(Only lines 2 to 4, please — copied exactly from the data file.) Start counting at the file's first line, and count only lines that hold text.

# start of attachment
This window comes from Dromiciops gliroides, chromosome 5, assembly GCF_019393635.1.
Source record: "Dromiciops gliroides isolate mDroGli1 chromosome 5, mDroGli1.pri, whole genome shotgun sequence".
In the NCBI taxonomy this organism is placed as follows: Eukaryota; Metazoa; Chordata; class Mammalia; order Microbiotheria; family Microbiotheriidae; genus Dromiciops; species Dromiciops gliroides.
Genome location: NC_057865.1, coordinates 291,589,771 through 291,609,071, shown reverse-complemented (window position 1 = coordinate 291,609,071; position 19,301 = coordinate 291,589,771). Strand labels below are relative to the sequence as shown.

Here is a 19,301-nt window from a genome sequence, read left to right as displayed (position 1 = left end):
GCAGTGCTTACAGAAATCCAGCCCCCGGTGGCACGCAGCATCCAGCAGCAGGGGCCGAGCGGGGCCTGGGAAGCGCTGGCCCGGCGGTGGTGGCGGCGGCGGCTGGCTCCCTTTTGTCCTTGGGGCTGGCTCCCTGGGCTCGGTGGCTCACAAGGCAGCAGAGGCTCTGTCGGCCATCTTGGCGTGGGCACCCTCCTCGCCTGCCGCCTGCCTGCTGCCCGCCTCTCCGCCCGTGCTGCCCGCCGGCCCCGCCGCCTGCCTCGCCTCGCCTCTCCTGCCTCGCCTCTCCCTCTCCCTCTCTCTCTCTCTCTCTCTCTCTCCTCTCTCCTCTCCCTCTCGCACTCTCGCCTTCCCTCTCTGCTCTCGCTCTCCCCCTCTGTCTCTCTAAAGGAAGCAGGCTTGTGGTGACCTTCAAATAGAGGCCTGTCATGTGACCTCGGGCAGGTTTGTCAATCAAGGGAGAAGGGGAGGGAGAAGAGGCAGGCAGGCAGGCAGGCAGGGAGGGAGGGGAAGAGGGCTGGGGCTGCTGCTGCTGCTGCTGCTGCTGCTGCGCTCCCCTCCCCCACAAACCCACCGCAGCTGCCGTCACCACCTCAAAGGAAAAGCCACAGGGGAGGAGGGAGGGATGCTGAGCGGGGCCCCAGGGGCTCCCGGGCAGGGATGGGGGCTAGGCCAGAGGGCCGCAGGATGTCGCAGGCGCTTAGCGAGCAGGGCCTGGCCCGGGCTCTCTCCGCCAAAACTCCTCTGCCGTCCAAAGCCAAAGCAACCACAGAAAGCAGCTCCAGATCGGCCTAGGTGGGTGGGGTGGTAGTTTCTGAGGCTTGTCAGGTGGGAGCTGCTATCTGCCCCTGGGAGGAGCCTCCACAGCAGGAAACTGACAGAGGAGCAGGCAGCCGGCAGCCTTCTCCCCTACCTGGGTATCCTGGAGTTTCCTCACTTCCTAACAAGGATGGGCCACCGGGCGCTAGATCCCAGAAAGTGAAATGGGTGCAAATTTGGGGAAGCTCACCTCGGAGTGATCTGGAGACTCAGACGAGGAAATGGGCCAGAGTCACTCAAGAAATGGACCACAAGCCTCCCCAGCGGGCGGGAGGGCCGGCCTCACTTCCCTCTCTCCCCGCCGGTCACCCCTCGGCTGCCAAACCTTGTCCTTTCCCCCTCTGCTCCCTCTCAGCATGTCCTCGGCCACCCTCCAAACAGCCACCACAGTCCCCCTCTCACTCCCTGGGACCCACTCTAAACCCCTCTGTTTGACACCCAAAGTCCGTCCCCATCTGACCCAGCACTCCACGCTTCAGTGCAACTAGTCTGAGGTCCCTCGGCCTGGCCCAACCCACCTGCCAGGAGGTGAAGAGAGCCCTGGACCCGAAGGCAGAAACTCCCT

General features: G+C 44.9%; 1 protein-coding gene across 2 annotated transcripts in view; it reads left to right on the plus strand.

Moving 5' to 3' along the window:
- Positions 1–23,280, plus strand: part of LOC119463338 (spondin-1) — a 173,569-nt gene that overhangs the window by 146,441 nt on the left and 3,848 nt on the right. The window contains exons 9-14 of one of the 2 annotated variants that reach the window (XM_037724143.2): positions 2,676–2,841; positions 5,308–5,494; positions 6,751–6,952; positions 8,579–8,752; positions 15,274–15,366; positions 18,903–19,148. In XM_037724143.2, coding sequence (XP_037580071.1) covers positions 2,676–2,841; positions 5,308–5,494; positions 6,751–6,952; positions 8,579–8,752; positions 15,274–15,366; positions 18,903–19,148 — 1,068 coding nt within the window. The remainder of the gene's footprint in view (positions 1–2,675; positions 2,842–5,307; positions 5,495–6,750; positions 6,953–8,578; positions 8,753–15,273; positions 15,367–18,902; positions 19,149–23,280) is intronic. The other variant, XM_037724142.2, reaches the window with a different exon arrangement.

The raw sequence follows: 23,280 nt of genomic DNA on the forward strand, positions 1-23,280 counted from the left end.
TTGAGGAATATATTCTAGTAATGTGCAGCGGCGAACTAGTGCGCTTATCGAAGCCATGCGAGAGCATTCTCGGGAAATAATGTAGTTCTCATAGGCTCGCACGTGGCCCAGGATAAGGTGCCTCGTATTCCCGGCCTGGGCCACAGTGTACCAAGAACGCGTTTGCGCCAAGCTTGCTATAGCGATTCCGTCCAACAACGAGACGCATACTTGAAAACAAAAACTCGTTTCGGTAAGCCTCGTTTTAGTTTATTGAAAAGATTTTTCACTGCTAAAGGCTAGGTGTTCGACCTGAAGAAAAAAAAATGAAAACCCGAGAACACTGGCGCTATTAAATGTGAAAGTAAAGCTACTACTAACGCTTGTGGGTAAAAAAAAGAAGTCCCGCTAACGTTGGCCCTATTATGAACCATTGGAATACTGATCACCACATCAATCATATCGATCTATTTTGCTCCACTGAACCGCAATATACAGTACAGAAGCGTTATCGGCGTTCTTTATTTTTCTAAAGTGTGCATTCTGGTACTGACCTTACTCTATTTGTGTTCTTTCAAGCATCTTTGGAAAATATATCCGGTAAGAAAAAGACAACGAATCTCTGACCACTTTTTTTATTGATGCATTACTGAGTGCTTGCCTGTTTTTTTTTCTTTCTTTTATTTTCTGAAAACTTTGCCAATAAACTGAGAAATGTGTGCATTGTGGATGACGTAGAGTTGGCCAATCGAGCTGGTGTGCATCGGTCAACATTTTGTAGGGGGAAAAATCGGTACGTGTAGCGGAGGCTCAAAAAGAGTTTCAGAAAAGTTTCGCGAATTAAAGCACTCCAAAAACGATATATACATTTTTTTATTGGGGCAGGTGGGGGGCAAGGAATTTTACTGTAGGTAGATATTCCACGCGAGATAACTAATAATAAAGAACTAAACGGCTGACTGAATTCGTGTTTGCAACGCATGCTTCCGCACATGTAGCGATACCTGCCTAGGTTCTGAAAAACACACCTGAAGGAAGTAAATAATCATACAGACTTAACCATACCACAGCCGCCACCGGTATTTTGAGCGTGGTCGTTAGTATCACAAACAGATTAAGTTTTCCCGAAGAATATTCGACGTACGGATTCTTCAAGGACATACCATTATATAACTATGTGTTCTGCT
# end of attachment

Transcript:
Source record: "Dromiciops gliroides isolate mDroGli1 chromosome 5, mDroGli1.pri, whole genome shotgun sequence".
In the NCBI taxonomy this organism is placed as follows: Eukaryota; Metazoa; Chordata; class Mammalia; order Microbiotheria; family Microbiotheriidae; genus Dromiciops; species Dromiciops gliroides.
Genome location: NC_057865.1, coordinates 291,589,771 through 291,609,071, shown reverse-complemented (window position 1 = coordinate 291,609,071; position 19,301 = coordinate 291,589,771). Strand labels below are relative to the sequence as shown.